BeHop, a Stanford research project that aims to better manage dense Wi-Fi networks, has proven successful in trials in Studio 5 of Escondido Village.
BeHop seeks to optimize network success in high-density areas — like Stanford’s campus — by allowing sharing of Internet access points in homes, colloquially called “hops.” Instead of encountering locked accounts, users can fluidly move between access points—whether they be their own or others.
The name of the project, according to lead researcher Yiannis Yiakoumis M.S.’09 Ph.D ’14, is a combination of the jazz style bebop and the last “hop” of the network in the home.
“If I am in my home and I’m far away from my access point, I can use my neighbor’s access point,” Yiakoumis explained. “We’re trying to research how we can put this together where on one hand we can have a network that is very easy for the user to set up and another that we can optimize infrastructure so that it is fast, reliable, not slow and etc.”
The concept for the project arose from the challenges present in large cities of crowded, dense networks.
“To give you some sense about density, we did some experiments in San Francisco and on average you get to see around 30 home networks from your own home,” Yiakoumis said.
Yiakoumis explained that the BeHop project would install an access point in the user’s apartment or studio, allowing them to access the user-intuitive network as they normally would. Those access points for the BeHop project support higher rates of connection than the existing equipment in Studio 5. In addition, the coverage is better for most students since the access point is directly in the students’ room.
“I have lived in Studio 5 for four years now and I remember that there were periods when I had to connect with the hardwire to get decent streaming speed,” said Alexandros Manolakos M.S. ’12 Ph.D. ’17, a BeHop user. “As far as I am concerned, I never had to do this after I installed the new router.”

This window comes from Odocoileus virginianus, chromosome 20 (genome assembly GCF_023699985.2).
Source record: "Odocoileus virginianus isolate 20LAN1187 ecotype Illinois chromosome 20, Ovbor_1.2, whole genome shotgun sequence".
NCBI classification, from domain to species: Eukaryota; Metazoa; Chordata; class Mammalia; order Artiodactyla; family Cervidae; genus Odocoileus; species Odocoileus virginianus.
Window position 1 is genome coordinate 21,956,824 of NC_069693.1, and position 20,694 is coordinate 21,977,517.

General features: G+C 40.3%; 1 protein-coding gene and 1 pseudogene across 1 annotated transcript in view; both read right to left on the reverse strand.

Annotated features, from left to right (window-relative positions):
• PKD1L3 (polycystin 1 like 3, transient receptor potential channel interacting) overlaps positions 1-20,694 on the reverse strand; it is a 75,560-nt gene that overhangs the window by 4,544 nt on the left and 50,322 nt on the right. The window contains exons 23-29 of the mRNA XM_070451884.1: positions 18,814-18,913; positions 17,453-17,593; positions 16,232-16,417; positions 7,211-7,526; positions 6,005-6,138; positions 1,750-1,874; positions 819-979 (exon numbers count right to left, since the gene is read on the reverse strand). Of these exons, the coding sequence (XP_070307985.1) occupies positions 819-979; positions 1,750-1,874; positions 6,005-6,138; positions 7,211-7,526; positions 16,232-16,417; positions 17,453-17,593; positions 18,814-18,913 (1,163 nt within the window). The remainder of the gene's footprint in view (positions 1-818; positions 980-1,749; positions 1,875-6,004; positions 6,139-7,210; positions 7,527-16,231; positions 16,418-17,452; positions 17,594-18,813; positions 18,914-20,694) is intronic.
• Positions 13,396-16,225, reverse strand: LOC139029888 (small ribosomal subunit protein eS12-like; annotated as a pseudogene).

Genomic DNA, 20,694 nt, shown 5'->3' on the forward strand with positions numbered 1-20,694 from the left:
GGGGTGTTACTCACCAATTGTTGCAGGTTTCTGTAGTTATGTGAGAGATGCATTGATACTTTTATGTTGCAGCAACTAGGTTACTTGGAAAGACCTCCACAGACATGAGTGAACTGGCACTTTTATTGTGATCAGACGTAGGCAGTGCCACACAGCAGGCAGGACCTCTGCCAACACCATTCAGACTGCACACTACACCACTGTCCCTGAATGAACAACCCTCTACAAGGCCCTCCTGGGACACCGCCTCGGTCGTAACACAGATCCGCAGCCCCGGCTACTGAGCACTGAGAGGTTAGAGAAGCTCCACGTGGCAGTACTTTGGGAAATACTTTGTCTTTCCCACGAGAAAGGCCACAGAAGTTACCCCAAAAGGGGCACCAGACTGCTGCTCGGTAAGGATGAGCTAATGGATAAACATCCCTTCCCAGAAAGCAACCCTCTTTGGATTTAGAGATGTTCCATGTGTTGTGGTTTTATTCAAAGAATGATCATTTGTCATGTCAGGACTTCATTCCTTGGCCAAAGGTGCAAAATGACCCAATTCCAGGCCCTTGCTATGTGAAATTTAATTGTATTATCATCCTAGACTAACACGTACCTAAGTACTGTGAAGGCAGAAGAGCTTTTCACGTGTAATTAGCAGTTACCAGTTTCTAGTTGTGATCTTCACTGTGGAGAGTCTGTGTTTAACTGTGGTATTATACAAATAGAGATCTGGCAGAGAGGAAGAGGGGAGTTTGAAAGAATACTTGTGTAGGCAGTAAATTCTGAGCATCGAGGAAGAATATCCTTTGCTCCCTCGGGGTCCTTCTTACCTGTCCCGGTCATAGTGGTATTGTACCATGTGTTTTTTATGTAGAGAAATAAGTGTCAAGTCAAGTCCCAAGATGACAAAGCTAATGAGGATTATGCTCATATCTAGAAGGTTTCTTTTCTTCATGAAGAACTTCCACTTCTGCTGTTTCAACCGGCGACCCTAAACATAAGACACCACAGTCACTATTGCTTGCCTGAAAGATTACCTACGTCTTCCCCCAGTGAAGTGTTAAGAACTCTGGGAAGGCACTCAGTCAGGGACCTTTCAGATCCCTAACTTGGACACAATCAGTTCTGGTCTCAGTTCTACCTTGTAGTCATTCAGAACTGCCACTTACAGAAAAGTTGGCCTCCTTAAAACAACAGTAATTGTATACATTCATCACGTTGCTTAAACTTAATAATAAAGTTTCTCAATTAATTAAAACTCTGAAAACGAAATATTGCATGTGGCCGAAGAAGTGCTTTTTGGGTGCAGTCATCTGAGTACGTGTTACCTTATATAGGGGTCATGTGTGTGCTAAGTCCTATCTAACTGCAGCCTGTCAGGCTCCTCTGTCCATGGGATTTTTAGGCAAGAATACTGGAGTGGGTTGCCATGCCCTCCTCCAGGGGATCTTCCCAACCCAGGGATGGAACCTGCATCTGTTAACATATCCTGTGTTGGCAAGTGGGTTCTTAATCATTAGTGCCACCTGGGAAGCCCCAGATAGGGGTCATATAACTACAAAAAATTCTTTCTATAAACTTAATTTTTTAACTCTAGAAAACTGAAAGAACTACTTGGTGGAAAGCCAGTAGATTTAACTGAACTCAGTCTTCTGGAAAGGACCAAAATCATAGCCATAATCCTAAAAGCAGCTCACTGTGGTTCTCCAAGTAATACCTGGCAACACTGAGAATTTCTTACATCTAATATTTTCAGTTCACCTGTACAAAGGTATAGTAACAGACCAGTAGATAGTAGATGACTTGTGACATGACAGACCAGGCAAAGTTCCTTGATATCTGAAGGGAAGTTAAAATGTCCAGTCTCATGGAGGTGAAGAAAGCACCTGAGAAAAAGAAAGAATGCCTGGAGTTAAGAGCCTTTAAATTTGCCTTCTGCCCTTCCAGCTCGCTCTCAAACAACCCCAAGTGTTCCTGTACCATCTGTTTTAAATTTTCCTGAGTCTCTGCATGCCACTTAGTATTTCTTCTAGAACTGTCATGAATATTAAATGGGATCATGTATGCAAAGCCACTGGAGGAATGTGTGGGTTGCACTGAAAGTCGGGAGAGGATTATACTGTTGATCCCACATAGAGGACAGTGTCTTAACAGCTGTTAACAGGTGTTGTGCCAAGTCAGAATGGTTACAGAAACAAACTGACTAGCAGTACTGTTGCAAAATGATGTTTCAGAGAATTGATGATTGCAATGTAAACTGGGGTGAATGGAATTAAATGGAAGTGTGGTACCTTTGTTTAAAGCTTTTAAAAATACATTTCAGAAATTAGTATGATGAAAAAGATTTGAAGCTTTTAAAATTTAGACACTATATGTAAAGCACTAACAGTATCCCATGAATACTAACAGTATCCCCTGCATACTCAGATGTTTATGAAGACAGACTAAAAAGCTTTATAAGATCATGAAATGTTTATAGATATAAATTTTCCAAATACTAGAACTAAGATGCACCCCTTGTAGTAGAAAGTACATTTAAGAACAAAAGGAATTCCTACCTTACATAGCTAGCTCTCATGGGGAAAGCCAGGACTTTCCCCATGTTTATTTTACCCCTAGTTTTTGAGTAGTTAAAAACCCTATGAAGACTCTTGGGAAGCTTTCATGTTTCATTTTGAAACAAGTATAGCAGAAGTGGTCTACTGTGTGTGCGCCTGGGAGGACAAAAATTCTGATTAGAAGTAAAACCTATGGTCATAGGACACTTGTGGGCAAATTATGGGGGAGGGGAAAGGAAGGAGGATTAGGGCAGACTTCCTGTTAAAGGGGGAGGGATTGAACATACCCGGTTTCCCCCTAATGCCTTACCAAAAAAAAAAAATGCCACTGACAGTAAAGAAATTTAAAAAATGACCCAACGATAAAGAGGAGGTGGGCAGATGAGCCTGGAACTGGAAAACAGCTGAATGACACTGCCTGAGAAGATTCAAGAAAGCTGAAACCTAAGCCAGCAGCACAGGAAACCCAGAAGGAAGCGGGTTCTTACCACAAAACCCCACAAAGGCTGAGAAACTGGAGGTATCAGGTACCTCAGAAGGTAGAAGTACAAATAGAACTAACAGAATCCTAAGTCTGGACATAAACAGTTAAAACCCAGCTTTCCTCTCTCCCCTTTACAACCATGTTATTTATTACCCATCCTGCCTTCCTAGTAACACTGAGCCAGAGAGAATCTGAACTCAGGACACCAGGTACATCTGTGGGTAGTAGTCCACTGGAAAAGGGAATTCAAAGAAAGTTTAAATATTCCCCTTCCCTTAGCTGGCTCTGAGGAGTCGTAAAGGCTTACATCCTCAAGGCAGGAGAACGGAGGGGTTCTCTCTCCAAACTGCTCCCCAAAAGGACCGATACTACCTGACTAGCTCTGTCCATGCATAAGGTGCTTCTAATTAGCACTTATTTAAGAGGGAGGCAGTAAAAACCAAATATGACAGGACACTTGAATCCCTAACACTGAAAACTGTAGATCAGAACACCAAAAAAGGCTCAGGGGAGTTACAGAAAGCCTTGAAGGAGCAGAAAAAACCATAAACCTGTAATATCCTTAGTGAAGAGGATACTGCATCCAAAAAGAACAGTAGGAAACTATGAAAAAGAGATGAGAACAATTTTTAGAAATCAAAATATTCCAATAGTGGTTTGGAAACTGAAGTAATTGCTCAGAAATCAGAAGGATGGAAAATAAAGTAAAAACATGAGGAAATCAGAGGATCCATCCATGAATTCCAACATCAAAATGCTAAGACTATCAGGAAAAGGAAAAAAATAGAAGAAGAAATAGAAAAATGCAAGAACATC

“Also, they offer a free monthly subscription to Netflix,” Manolakos added.
In exchange for these services, the research team receives written feedback from participating students via a complaints form, but more importantly collects information on the network service and data transmission.
“We are seeing up to four times improvement in some basic networking metrics,” he added.
Yiakoumis stressed that there is no added privacy or security risk of BeHop given that the network is Stanford’s and all data information is anonymous.
“We do not collect any personal information — we just keep it low-level networking metrics and for this we’re anonymizing any sensitive information.”
In addition to providing the underlying network, IT Services have explored the potential for a broader rollout of the technology.
“IT Services believes this emerging technology holds a lot of promise for enabling innovative solutions to current network challenges and simplifying the delivery and operation of the overall network structure,” wrote Nancy Ware, director of strategic planning and communication in IT Services, in a statement. “We are actively exploring possible uses of this base technology and we will continue to assess its role in the future of Stanford’s production network.”
Yiakoumis said that he has similar goals, expressing hope that the technology would find broader use on campus and potentially in cities around the world.
“For the short term we want to increase our user base: we want to put more access points,” Yiakoumis said. “In the long term, some of the ideas can be applied to the way we set up home networks or networks in these dense areas.”
Contact Alex Zivkovic at aleksa ‘at’ stanford ‘dot’ edu.